production at refineries 1 and 2 is diverted to
other distribution areas by truck. The
transportation cost per 100 gallons is 1.50 from
refinery 1 and 2.20 from refinery 2. Refinery 3
can divert its surplus production to other
chemical processes within the plant. Formulate
the problem as a transportation model.
We introduce a dummy destination. Solution
follows.
17
Destination
Distribution Area
1 2 3 Dummy Supply
Source
1
2
Refinery
3
Demand
M indicates a very "big" positive number.
The total cost will be 1000
18
Problem 11 Problem Set 5.1 A Pages
170-171 Three orchards supply crates of oranges
to four retailers. The daily demand at the four
retailers is 150,150,400, and 100 crates,
respectively. Supply at the three orchards is
dictated by available regular labor and is
estimated at 150, 200, and 250 crates daily.
However, both orchards 1 and 2 have indicated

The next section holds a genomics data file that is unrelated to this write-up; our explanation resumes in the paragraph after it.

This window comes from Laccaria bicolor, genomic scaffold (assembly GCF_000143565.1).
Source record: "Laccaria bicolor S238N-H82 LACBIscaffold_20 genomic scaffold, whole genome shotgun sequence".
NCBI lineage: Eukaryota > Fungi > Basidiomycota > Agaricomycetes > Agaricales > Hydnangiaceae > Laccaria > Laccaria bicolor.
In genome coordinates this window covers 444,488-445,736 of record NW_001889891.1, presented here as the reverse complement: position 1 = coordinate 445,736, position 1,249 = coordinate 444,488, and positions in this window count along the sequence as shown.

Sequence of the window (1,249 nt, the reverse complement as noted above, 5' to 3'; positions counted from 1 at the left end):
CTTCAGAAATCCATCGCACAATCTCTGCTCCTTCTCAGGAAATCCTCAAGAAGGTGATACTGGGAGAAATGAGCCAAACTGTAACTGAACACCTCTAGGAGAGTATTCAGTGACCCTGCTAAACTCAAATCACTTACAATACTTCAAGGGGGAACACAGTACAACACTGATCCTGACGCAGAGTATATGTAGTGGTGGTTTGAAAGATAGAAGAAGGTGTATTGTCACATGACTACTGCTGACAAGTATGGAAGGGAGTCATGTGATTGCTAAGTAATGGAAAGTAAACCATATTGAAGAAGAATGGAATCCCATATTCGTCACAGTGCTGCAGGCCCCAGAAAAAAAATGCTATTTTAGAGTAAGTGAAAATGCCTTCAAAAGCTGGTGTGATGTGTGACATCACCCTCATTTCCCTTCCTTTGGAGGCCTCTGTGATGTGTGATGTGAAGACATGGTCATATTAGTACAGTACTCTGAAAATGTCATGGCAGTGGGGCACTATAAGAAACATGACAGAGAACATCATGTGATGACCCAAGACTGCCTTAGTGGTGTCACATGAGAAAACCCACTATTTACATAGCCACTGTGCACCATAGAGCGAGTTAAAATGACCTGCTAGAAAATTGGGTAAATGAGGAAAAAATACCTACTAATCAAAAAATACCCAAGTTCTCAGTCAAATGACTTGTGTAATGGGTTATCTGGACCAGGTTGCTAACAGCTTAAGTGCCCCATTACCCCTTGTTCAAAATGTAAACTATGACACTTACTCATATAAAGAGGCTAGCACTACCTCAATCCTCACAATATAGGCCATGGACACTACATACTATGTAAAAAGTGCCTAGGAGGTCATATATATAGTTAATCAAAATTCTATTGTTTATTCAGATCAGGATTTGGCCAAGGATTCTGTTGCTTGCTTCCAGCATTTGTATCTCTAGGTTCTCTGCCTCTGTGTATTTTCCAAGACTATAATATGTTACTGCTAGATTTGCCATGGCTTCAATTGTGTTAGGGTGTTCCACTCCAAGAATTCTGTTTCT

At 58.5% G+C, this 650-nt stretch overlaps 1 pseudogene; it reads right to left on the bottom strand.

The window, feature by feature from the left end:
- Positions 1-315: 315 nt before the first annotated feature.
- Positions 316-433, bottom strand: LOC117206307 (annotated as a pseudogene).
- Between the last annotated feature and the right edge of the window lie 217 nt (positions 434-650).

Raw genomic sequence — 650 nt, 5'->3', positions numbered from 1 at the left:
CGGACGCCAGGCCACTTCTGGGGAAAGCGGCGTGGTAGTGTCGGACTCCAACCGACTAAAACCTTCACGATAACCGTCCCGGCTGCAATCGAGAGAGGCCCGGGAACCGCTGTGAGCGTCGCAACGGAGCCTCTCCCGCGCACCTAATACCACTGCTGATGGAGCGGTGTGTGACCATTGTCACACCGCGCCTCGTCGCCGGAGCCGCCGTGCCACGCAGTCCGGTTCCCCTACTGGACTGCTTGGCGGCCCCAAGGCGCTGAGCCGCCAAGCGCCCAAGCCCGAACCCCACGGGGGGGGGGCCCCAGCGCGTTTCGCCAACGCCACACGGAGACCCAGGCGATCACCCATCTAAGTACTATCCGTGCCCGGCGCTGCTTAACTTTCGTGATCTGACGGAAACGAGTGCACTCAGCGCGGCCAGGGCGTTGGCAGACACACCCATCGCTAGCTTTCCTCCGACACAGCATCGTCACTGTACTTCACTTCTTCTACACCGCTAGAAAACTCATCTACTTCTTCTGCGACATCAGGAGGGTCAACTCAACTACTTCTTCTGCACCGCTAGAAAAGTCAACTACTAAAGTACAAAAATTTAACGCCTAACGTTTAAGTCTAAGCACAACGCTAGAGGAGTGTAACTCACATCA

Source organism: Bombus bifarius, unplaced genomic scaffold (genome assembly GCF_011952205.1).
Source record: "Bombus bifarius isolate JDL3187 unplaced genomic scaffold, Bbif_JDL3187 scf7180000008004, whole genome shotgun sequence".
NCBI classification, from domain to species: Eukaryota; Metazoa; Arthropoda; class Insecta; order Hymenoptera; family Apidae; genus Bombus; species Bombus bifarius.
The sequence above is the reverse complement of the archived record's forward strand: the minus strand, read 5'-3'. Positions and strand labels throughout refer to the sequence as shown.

that they could supply more crates, if necessary
by using overtime labor. Orchard 3 does not offer
this option. The transportation costs (in
dollars) per crate from the orchards to the
retailers are given in Table below.
19
Retailer
1 2 3 4
1 1 2 3 2
Orchard
2 2 4 1 2
3 1 3 5 3
Formulate the problem as a transportation model.
Since the orchards 1, 2 can supply more crates
with overtime labor, we increase their capacities
to 150200350 and 200200400 respectively (as
initially the total supply fell short by 200).
But then to balance the problem we add a dummy
destination. The tableau follows.
20
Destination
Retailer
1 2 3 4 Dummy
Supply
Source
Orchard
1
2
3
Demand
21
Problem 8.1-9 from Hillier and Lieberman
(Introduction to Operations Research, 7th
Edition) The Build-Em-Fast Company has agreed to
supply its best customer with three widgets